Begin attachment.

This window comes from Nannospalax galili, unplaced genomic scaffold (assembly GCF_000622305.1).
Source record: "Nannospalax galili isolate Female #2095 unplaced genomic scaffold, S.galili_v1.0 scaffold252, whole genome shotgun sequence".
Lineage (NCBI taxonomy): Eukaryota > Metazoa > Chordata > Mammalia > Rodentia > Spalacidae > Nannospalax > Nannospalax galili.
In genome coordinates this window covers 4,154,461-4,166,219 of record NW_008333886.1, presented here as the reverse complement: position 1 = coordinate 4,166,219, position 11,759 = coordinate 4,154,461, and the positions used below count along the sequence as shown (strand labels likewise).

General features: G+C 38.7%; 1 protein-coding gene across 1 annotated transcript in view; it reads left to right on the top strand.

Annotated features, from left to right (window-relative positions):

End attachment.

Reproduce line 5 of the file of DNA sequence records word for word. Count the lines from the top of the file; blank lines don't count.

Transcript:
General features: G+C 38.7%; 1 protein-coding gene across 1 annotated transcript in view; it reads left to right on the top strand.